Anorak News | Replication, Replication, Replication

Replication, Replication, Replication

by | 20th, May 2005

‘IS it merely coincidental that on the day the papers celebrate a major breakthrough in cloning, Tony Blair is in hospital with a, er, slipped disc.

‘I have seen the future, and it is good’

The plot thickens when the Telegraph uses its front page to announce that the first cloned human embryos to have been made in Britain were manufactured in Newcastle upon Tyne, a place close to Tony’s heart.

While a million Tony’s with bad backs get ready to slip off the production line, South Korea has stolen a march in the so-called life sciences, and created more than 30 cloned human embryos.

A group led by Professor Woo Suk Hwang, of Seoul National University, has produced what the Times calls a “production line for cloned cells”.

At this point most of the readers are already lost; science is a black art that people in white coats get up to in institutions. Mindful of this the paper delivers its Cloning For Idiots crash course.

Beneath a picture of what looks like frog spawn, the paper has produced a quick Q & A session.

Question 1: “What is this?” Answer: Britain’s first cloned human embryo. Question 2: “What happens next?” Answer: The cells will divide until there are over 100. Questions 3: “How will it help the sick?” Answer: The embryo could produce cells for “human spare parts”, such as replacement hearts, livers and discs.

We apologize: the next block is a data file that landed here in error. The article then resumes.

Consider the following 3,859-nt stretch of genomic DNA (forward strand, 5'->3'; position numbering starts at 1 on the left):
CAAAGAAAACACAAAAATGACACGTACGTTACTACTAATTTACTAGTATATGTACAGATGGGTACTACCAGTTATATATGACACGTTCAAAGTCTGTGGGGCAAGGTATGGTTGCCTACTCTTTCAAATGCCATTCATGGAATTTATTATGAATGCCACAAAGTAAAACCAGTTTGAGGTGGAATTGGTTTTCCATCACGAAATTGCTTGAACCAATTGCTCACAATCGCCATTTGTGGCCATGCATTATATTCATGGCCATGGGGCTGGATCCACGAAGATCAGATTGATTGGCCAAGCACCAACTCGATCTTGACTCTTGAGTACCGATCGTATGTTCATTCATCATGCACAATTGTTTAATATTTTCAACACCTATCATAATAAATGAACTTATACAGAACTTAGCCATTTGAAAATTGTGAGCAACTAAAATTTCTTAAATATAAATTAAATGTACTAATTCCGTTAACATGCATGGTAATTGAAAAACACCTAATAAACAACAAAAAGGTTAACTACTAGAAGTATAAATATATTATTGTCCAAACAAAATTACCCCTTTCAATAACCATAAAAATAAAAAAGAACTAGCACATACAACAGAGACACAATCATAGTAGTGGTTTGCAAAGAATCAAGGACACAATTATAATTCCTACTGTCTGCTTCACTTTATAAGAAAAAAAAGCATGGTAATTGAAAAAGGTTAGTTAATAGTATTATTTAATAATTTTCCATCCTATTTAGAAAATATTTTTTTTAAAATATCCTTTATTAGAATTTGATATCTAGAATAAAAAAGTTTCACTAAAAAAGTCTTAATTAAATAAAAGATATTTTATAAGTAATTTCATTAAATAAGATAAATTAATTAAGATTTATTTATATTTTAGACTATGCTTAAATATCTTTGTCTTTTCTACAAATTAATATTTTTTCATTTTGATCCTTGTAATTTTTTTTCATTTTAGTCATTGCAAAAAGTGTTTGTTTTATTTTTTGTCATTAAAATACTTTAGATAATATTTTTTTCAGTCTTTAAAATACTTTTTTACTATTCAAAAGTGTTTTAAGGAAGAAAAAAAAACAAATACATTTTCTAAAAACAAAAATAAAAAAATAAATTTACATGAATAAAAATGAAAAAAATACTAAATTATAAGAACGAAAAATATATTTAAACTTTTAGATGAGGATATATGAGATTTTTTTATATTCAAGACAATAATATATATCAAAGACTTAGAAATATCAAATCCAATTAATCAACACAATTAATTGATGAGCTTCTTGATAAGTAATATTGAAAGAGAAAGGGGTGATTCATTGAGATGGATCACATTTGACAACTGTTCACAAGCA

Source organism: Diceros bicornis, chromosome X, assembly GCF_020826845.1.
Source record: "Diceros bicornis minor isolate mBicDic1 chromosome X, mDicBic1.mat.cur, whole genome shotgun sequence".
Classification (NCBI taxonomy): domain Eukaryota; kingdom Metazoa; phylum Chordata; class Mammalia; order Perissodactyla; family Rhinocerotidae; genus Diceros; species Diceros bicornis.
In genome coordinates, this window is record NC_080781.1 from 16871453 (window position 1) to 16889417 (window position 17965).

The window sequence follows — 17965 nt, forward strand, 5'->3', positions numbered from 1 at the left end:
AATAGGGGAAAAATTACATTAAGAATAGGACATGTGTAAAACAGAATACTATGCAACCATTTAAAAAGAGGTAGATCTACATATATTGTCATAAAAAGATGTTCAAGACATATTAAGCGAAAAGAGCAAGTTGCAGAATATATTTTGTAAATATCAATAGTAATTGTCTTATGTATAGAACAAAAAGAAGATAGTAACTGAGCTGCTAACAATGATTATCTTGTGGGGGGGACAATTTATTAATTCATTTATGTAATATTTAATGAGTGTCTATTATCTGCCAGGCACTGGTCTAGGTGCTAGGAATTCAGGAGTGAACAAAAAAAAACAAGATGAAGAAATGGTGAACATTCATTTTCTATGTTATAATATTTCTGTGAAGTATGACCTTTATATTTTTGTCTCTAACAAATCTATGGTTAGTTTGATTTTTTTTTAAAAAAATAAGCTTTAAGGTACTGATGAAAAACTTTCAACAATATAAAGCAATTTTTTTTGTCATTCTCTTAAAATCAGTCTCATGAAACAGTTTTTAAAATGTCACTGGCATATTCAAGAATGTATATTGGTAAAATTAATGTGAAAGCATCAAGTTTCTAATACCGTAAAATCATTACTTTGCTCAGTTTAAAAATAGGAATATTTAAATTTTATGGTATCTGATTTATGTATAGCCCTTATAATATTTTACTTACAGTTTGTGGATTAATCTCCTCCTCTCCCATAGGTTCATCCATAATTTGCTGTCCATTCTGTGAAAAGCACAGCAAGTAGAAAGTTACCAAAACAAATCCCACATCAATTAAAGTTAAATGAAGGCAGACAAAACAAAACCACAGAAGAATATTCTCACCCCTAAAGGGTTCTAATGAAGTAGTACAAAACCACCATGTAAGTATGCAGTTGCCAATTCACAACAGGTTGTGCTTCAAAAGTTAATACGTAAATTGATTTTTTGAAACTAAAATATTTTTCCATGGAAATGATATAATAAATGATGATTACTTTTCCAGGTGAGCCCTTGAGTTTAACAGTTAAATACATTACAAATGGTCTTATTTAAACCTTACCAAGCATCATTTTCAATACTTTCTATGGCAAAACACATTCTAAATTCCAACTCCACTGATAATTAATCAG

While readers raise their hands and ask, “Please, miss can I got to the toilet?”, the paper has moved on to show a series of diagrams entitled: “SCIENCE FACT: A SIMPLE GUIDE TO PROCESS AND PLANS.”

It’s getting harder to understand than a sozzled Charles Kennedy. But to the Guardian’s elitist mind even this is too dumbed down.

The paper seems to want to prove that its readers are smarter than the Times’s, and delivers its more intensive course over a page of diagrams, photographs and data.

There is a pretty cool picture of an adult cell nucleus being injected into an egg. And the block of 16 shots of embryonic stem cells forming into different tissues looks like the kind of thing that wouldn’t look out of place hanging on Charles Saatchi’s walls.

But after the pictures, we’re lost. And the news that tomorrow the Guardian’s comment page will feature “an extended debate on the pros and cons of stem cell research”, fills us with dread.

But at least the debate will give Tony something to read while he’s laid up with that bad back…’

Posted: 20th, May 2005 | In: Uncategorized Comment | TrackBack | Permalink